Jazz Review: Red Sea Jazz Festival

The energy and interest levels were high from the outset as pianist Jean-Michel Pilc led a powerhouse trio of bassist Boris Kozlov and drummer Billy Hart.

By
August 27, 2009 11:14
1 minute read.
Jazz Review: Red Sea Jazz Festival

Music good 88. (photo credit: )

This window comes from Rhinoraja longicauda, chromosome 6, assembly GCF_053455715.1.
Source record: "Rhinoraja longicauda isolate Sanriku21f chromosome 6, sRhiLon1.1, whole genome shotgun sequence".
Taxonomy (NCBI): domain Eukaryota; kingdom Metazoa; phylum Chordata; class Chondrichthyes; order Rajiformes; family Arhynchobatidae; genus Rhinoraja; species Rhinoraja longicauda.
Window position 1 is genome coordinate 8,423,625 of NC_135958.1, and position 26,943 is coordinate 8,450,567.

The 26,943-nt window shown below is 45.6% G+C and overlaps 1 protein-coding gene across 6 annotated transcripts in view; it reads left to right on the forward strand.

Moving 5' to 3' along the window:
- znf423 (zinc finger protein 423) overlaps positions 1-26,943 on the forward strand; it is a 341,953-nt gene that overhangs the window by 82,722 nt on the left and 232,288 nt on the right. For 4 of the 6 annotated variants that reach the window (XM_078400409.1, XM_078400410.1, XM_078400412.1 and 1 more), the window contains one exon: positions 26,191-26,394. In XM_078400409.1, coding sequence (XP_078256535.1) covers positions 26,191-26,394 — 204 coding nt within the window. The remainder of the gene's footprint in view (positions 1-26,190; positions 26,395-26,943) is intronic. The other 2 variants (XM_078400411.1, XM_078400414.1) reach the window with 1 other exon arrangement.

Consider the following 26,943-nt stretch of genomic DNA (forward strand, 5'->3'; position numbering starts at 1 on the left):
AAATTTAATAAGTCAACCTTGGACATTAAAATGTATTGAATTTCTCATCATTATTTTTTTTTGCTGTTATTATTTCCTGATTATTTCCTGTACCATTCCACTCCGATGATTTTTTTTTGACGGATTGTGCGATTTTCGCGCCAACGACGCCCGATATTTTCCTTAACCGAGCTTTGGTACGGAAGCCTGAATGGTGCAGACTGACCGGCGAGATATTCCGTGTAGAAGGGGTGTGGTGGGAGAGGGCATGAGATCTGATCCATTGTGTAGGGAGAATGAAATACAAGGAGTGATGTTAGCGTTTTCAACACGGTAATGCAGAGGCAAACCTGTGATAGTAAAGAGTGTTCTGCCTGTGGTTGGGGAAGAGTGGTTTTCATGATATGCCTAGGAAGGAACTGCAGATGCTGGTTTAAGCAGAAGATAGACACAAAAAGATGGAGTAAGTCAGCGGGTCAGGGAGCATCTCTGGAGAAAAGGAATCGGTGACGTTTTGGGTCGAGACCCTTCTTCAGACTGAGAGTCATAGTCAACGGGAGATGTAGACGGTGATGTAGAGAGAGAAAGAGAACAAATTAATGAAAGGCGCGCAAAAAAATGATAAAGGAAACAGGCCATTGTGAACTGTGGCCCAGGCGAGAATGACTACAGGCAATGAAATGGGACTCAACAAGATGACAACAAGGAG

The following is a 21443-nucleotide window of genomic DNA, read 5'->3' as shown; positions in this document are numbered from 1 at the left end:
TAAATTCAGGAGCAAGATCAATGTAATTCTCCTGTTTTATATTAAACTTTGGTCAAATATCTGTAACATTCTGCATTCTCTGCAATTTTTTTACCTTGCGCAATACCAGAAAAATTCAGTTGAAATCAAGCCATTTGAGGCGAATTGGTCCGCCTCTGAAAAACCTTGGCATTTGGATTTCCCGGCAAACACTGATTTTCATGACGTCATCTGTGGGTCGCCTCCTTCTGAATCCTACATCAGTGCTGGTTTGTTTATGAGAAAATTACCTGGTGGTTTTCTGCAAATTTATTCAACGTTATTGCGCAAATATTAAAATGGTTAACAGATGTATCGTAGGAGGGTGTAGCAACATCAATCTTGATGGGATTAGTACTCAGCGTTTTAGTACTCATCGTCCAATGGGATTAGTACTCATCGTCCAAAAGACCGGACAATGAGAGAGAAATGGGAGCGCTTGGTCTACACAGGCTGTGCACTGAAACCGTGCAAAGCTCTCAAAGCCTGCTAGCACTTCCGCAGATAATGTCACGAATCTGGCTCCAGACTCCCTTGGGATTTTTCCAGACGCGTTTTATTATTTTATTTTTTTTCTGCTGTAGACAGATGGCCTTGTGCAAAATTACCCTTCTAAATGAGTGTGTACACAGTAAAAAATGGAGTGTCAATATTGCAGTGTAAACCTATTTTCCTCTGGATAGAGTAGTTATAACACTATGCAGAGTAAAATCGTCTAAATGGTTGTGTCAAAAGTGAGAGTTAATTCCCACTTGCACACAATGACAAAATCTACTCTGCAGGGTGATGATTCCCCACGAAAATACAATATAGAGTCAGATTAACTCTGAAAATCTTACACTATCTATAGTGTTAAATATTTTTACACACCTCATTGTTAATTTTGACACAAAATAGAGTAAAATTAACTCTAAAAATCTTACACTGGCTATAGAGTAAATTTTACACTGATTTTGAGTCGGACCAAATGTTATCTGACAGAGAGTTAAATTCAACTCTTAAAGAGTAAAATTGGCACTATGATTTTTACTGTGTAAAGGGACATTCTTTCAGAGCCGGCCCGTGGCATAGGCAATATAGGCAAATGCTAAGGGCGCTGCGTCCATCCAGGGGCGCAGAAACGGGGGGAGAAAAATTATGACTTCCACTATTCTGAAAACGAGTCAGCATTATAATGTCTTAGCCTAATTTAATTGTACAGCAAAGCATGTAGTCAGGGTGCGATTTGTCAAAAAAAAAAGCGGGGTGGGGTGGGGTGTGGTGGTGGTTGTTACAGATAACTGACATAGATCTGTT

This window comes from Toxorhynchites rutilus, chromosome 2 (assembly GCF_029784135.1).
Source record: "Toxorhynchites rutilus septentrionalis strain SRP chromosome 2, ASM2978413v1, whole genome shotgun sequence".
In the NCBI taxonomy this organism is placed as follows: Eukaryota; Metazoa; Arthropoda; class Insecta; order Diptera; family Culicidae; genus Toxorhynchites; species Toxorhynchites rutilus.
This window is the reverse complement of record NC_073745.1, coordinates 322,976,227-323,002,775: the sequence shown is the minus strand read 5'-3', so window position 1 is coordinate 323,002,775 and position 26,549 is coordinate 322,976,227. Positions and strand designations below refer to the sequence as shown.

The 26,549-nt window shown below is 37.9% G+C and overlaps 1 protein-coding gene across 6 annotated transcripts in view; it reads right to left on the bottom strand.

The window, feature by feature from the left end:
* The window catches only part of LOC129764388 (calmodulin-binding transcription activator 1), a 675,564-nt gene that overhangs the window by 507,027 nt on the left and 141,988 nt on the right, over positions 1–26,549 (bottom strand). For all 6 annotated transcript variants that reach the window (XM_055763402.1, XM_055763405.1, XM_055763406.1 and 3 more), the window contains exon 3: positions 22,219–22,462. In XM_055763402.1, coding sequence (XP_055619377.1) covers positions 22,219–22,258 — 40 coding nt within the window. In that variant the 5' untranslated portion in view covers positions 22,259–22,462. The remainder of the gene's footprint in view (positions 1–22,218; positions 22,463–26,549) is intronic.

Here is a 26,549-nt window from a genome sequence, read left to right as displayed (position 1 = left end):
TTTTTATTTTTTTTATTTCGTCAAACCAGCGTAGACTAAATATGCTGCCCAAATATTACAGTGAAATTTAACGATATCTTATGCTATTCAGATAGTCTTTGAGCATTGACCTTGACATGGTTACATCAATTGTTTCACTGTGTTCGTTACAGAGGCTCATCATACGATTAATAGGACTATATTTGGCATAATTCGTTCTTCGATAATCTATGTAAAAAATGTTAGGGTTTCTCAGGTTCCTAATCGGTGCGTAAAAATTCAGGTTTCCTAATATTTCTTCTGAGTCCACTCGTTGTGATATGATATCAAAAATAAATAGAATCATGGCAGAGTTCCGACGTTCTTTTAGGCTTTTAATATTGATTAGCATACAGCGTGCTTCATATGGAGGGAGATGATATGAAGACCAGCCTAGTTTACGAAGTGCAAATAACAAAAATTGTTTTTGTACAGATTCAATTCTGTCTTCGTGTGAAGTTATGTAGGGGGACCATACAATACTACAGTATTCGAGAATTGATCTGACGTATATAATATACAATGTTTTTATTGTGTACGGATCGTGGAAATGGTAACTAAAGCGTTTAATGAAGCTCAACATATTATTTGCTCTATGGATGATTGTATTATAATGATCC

Red Sea Jazz Festival Eilat August 25 Considering it's the country's largest jazz festival, it was no surprise to encounter a stylistic and energetic flow at the Red Sea bash on the third of its four nights at the Eilat Port. The energy and interest levels were high from the outset as French-born pianist Jean-Michel Pilc led a powerhouse trio of bassist Boris Kozlov and veteran drummer (and oft-time Eilat visitor) Billy Hart. The program reflected Pilc's recent recording output, plus a preview of things to come, with the pianist mixing passages of supreme lyricism with ferocious attacks that had the keyboard shuddering. All the while, Hart offered percussive suggestions of new avenues to follow and Kozlov provided a rich textural bedrock throughout, with some intriguing solo spots betwixt. At the southern end of the port compound, Pilc's slot was followed by guitarist Kurt Rosenwinkel and his quartet; they kept the crowd in the expansive Arena stage enclosure enthralled with a blend of roaring blues and smoother, soul-inflected playing. Twenty minutes after the Rosenwinkel show kicked off, saxophonist Jimmy Greene led his quartet onto the Hall stage for the most mainstream jazz program of the evening. Greene alternated between tenor sax and the straight soprano variety as the band, with drummer Greg Hutchinson driving hard from the back, showcased cuts from Greene's latest release, Mission Statement. On the home front, Israeli saxist Eli Degibri wowed the packed Hall stage crowd, along with his long-standing trio of organist Gary Versace and drummer Obed Calvaire, with a trademark Degibri amalgam of muscular blowing and ballad material.


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